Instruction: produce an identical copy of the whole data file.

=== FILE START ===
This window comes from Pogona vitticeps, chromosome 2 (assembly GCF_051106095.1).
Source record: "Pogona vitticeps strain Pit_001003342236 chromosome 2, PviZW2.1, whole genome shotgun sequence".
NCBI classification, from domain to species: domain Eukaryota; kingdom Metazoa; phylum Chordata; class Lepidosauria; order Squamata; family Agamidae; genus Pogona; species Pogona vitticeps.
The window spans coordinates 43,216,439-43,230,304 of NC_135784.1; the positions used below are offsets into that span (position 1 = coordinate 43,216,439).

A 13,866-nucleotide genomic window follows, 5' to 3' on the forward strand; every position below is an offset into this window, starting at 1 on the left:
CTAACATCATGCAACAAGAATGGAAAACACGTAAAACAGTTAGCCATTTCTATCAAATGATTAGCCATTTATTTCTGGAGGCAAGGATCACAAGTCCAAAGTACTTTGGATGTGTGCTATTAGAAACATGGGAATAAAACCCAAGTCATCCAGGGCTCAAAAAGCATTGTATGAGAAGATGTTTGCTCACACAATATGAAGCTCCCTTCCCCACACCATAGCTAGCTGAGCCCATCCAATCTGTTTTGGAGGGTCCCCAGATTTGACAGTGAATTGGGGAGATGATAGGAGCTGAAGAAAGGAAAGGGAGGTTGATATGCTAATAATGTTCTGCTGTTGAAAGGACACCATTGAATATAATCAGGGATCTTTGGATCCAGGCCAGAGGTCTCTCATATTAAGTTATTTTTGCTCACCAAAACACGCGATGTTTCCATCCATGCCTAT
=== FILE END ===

This window comes from Pogona vitticeps, chromosome 2 (assembly GCF_051106095.1).
Source record: "Pogona vitticeps strain Pit_001003342236 chromosome 2, PviZW2.1, whole genome shotgun sequence".
NCBI classification, from domain to species: domain Eukaryota; kingdom Metazoa; phylum Chordata; class Lepidosauria; order Squamata; family Agamidae; genus Pogona; species Pogona vitticeps.
The window spans coordinates 43,216,439-43,230,304 of NC_135784.1; the positions used below are offsets into that span (position 1 = coordinate 43,216,439).

A 13,866-nucleotide genomic window follows, 5' to 3' on the forward strand; every position below is an offset into this window, starting at 1 on the left:
CTAACATCATGCAACAAGAATGGAAAACACGTAAAACAGTTAGCCATTTCTATCAAATGATTAGCCATTTATTTCTGGAGGCAAGGATCACAAGTCCAAAGTACTTTGGATGTGTGCTATTAGAAACATGGGAATAAAACCCAAGTCATCCAGGGCTCAAAAAGCATTGTATGAGAAGATGTTTGCTCACACAATATGAAGCTCCCTTCCCCACACCATAGCTAGCTGAGCCCATCCAATCTGTTTTGGAGGGTCCCCAGATTTGACAGTGAATTGGGGAGATGATAGGAGCTGAAGAAAGGAAAGGGAGGTTGATATGCTAATAATGTTCTGCTGTTGAAAGGACACCATTGAATATAATCAGGGATCTTTGGATCCAGGCCAGAGGTCTCTCATATTAAGTTATTTTTGCTCACCAAAACACGCGATGTTTCCATCCATGCCTAT